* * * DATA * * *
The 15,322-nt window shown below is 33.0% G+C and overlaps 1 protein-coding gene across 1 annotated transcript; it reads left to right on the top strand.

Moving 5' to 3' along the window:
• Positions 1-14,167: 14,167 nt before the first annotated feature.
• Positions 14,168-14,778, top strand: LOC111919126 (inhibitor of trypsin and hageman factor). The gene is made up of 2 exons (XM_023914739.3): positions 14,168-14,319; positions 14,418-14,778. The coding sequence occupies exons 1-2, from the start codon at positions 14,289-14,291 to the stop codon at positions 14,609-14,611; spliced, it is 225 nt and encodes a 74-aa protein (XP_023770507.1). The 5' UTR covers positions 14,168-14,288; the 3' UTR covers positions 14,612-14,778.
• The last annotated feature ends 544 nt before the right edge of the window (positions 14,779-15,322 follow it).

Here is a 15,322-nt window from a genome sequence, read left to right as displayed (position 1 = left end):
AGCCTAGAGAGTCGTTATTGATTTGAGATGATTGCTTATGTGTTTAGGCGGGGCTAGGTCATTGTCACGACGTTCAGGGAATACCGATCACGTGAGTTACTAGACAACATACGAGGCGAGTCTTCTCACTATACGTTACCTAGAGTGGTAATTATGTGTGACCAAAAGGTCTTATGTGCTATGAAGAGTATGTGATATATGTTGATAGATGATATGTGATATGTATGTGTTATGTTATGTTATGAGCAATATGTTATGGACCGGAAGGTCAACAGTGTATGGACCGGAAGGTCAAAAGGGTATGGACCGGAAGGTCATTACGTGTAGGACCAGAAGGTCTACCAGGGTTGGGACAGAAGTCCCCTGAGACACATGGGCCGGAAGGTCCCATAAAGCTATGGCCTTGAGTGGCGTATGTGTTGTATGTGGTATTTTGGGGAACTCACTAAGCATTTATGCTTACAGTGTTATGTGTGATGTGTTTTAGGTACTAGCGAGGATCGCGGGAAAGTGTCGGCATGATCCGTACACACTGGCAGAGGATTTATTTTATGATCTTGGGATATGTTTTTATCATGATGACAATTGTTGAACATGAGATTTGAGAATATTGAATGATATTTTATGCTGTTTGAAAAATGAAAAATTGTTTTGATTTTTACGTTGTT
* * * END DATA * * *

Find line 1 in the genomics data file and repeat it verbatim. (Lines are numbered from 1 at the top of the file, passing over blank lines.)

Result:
The 15,322-nt window shown below is 33.0% G+C and overlaps 1 protein-coding gene across 1 annotated transcript; it reads left to right on the top strand.